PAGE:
When you’re dealing with a business that might have taken years, or even generations to build, it’s understandable to want to put safeguards in place in order to protect your business and wealth.
What Wealth Protection Structures Can Be Used For My Business?
The protections available to you depend on your marital status when setting them up.
If you’re already married, in a civil partnership, or engaged there are two options:
- Pre-nuptial agreements are drawn up before marrying your spouse. A pre-nuptial agreement is a document that is drawn up with your partner to clearly define which financial assets belong to you or your partner. Making a formal agreement before marriage can give you the peace of mind through your partnership, having a clear understanding of what each party is entitled to in the unfortunate event of separation
- Post-nuptial agreements work in the same way but are prepared after marriage. There are several reasons you’d want a post-nuptial agreement, for example, a business you’ve set up since getting married has gained success, or you could have inherited, or come into a large amount of money.
Although the family court has the ability to overrule or vary unfair agreements, a properly prepared document entered into with expert legal advice, should carry real weight.
If you’re not married, and not planning on getting married, you can draft a co-habitation or living together agreement. The past few years has seen an increase of couples choosing to live together and not enter into a marriage, however this has the potential to cause legal issues, as co-habitation doesn’t entitle you to the same legal rights as marriage or civil partnership.
As with pre- and post-nuptial agreements, a living together agreement will give you and your partner the chance to set out who owns what, and how it would be divided if you were to separate.
What Else Is Covered In These Types Of Agreement?
Both pre and post-nuptial agreements cover financial assets such as property rights, business assets, investments and other commercial assets. They can be an effective way of pre-empting a dispute, but what is actually covered in a pre- or post-nuptial agreement, and how effective are they at protecting both the physical and non-tangible assets of your business?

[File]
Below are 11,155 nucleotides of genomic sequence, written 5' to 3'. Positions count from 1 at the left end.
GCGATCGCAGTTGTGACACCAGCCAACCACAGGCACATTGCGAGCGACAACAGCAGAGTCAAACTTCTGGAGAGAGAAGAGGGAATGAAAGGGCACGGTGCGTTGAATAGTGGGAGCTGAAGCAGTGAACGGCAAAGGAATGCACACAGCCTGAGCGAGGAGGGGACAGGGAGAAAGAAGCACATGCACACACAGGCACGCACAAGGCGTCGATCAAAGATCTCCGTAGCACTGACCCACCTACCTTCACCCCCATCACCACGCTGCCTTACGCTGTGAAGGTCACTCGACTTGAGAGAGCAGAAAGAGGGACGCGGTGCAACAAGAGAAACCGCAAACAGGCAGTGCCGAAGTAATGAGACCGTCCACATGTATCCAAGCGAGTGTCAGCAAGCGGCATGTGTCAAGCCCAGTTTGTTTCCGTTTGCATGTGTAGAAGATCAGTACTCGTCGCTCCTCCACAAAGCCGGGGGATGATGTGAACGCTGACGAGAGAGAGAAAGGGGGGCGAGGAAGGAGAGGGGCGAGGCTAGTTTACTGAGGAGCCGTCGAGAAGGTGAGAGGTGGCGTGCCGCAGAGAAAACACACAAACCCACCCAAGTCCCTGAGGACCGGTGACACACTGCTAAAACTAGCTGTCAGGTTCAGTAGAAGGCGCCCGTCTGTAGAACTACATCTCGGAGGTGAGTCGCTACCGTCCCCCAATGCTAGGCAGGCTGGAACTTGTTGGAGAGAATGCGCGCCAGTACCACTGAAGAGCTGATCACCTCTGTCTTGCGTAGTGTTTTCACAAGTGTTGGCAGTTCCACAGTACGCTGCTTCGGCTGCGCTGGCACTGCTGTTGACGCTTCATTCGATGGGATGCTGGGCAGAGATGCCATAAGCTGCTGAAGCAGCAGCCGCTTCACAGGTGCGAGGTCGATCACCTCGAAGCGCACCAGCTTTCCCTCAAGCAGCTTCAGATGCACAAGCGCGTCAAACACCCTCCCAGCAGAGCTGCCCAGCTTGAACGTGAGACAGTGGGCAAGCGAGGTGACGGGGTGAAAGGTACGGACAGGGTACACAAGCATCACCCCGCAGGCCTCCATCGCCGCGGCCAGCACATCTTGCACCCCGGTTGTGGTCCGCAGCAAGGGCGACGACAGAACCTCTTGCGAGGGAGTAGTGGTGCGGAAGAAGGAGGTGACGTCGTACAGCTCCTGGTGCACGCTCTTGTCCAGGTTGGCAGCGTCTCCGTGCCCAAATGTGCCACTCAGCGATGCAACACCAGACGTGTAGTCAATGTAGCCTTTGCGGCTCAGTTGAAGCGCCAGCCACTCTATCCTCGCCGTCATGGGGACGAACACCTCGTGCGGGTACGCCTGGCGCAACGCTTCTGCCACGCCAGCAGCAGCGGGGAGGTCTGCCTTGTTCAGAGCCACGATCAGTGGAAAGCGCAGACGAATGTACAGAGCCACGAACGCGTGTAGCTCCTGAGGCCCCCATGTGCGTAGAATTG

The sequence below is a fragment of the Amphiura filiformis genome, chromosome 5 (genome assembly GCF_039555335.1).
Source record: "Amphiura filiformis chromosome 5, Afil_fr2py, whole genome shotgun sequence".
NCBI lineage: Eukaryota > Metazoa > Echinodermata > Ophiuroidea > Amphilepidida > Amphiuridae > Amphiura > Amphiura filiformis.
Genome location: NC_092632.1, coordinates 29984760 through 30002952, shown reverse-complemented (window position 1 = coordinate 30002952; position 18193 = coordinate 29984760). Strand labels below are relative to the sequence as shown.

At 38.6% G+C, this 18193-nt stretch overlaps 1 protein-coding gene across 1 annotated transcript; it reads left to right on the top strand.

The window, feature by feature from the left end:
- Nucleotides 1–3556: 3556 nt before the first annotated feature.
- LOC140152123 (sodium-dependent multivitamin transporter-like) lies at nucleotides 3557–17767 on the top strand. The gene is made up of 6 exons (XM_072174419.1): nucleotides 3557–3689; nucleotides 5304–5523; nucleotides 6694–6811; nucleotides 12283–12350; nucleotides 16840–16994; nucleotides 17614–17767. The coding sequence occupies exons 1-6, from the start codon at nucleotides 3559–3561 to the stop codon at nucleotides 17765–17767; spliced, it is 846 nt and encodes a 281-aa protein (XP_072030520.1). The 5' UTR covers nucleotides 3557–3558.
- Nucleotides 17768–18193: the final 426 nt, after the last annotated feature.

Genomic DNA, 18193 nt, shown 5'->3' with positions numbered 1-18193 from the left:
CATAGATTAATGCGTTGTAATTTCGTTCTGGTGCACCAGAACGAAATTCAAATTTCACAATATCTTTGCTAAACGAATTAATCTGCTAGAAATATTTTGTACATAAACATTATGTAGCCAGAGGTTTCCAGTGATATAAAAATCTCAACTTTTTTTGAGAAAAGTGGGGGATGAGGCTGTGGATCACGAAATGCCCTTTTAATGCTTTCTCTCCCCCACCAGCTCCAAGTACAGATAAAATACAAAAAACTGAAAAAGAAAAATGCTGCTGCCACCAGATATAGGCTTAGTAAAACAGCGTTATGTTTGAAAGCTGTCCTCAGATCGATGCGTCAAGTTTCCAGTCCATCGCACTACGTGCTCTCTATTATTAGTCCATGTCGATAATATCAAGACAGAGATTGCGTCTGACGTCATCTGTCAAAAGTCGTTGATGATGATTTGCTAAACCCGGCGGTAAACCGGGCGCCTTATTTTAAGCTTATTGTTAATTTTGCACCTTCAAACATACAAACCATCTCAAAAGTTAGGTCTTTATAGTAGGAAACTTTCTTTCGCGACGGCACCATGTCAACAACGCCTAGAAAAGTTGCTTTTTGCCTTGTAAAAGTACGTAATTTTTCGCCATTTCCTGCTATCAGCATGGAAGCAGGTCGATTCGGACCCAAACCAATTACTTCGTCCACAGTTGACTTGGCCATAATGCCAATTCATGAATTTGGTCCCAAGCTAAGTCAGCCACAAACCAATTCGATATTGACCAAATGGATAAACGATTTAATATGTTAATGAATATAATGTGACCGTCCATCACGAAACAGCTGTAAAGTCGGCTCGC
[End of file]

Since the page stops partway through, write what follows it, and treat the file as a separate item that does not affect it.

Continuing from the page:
- A business can be valued prior to a marriage, allowing you to discuss fairly the portion of business equity available to each party if they separate
- You may decide to set out an agreement on how profits from the business will be handled – this could reflect the content of any shareholders agreement entered into
- Agreements can include a confidentiality clause seeking to protect against potential defamation if things go sour
- Bespoke rules to protect you and your business
If you’re considering arranging an agreement with your spouse-to-be, getting expert advice on the things you should consider is important to ensure both parties are happy with the overall agreement and the law requires certain criteria to be met.
And Why Are They So Important For Business Owners?
Creating an agreement with your partner is the most effective way of understanding each person’s financial responsibilities within your relationship, but what if you’re a business owner? If you’ve taken the time to build up a business, it’s understandable to want to protect it correctly should anything happen later in life.
Taking the time to openly discuss your plans and expectations with your partner can be a constructive step to avoiding potential disputes later on. Although it’s not always an easy thing to raise, business assets and those built up prior to a relationship are not automatically ring fenced in divorce. Communication is key when it comes to protecting your business, so it’s important to ensure you’re covered from all angles to protect your wealth.
Overall it’s important to understand that businesses are more than just bricks and mortar, they are built though blood sweat and tears. Sitting down to have an open and honest discussion with your partner can put your mind at ease that you’re protected.
Our friendly and approachable team can offer support and clear guidance, advising you on what action to take to ensure your wishes are followed and your best interests are looked after. We're one of the UK’s leading law firms, and our specialist teams located across multiple offices has extensive experience with legacy planning and supporting your business.
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